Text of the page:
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Bills banning people from sleeping in public places head to the full Florida House and Senate

The Florida Capitol building on Saturday, February 15, 2020, in Tallahassee, Fla.
Chris Day
Fresh Take Florida
The Florida Capitol building on Saturday, February 15, 2020, in Tallahassee, Fla.

Legislation backed by Gov. Ron DeSantis that seeks to prevent homeless people from sleeping in public places is ready to go to the full Senate and House.

The Senate Fiscal Policy Committee on Thursday voted 14-4 to back the Senate version of the bill (SB 1530), a short time after the House Health & Human Services Committee voted 17-3 to approve the House version (HB 1365).

“The model that we are currently using, which is everyone can go find somewhere to live wherever they want, on someone else’s property or in a government park or using government resources, that’s not working,” Senate sponsor Jonathan Martin, R-Fort Myers, said. “These numbers are getting bigger and bigger. We’ve seen these numbers explode in certain parts of the country and we want to be proactive in Florida.”

Critics said the proposal would increase local costs and simply reshuffle the locations of homeless people.

Sen. Rosalind Osgood, a Fort Lauderdale Democrat who once was homeless, said local governments already have “aggressive plans and approaches” to address homelessness. She said when her community tried to operate homeless camps, “that didn’t work.”

Under the bills, local governments would be able to designate certain properties for sleeping or camping if they meet standards set by the Florida Department of Children and Families.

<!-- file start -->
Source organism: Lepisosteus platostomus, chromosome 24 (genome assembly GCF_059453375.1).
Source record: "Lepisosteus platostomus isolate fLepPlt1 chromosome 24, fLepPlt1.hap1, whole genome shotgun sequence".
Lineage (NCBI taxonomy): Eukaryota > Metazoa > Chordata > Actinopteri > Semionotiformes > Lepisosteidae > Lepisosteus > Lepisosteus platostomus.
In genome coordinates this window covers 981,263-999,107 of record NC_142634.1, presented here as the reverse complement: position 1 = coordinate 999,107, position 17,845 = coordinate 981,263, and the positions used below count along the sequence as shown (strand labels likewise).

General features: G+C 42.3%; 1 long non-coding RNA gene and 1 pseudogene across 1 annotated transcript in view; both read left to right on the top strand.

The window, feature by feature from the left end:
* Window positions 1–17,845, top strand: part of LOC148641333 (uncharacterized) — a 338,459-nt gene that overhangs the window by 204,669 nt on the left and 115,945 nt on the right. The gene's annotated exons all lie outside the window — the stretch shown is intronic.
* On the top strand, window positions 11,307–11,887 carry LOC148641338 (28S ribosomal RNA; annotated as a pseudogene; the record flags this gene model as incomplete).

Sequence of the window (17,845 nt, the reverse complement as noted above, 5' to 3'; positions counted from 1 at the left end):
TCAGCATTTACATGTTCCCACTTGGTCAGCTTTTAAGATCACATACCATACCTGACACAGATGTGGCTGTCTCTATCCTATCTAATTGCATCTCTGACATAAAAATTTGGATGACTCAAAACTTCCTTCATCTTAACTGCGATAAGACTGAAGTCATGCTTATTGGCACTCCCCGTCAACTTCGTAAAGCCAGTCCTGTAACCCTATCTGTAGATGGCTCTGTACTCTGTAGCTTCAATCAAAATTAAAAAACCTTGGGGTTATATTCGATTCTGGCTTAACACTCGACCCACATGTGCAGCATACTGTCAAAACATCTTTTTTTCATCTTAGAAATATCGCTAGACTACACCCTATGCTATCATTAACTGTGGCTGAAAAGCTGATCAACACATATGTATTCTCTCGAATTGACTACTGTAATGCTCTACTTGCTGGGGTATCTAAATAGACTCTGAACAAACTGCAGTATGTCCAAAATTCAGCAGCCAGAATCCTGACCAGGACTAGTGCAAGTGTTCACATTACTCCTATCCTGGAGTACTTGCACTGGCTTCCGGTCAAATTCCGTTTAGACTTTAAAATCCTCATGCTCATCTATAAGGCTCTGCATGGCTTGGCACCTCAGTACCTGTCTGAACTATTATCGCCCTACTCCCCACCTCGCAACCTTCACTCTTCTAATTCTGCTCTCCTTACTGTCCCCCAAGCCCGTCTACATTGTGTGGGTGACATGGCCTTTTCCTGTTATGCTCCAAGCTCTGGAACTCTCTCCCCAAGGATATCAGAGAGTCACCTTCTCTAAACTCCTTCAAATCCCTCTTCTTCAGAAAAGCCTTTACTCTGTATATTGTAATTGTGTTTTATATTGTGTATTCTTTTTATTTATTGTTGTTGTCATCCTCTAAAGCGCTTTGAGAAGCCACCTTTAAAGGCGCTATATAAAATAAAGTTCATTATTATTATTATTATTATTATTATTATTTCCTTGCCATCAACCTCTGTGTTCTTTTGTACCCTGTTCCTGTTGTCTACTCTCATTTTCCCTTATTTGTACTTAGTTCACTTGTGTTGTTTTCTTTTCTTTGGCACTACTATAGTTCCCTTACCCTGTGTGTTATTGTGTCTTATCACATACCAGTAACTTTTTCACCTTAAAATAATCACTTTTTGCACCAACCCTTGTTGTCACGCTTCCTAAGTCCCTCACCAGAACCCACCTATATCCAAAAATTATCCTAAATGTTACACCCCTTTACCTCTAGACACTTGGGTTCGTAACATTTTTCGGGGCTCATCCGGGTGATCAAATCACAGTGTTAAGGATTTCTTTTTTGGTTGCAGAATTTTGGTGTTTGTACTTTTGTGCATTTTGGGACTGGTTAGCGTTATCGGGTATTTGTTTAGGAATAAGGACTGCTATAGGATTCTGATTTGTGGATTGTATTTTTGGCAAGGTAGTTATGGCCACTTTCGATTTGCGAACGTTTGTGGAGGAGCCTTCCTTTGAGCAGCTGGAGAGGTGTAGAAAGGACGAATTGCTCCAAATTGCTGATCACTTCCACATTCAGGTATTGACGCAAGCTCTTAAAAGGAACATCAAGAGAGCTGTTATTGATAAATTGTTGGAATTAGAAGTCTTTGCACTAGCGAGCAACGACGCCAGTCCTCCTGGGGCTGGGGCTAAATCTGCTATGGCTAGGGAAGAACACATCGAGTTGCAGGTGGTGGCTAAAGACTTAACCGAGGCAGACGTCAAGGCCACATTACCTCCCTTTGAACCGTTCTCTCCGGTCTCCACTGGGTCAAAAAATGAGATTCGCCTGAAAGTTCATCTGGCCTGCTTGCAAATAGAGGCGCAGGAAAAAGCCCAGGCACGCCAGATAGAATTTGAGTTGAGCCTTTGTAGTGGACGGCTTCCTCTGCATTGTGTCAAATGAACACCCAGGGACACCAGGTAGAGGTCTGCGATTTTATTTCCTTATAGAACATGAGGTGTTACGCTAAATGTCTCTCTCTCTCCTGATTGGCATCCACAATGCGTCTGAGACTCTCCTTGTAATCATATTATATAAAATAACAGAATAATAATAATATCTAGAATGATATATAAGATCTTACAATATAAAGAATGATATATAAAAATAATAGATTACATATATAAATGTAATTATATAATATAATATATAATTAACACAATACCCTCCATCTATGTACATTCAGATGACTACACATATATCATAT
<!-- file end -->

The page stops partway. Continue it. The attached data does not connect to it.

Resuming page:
Such areas, which could only be used for one year, would need access to such things as restrooms and running water, have security and be deemed alcohol- and drug-free. Also, the sites could not harm values of nearby properties or safety.

Residents or business owners would have standing to file civil lawsuits against local governments for allowing illegal sleeping or camping on public property.

The legislation wouldn’t provide state money to cover the costs of the temporary locations.

Fiscally constrained counties — mostly rural counties — would be exempted if the requirements create a financial hardship.

DeSantis reiterated his support for the proposal Thursday.

“When you have municipalities where you may have leadership that has a different philosophical bent than I think most Floridians would have on this, there's a danger that this could be something that could explode in one of our cities in Florida,” DeSantis said during an appearance in Lake Buena Vista.

DeSantis added, “We cannot have a family, unsafe, just walking down the street of someplace in Orlando or Miami Beach or wherever because of some massive homeless encampment that’s intruded on day-to-day life.”

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Jim Turner - News Service of Florida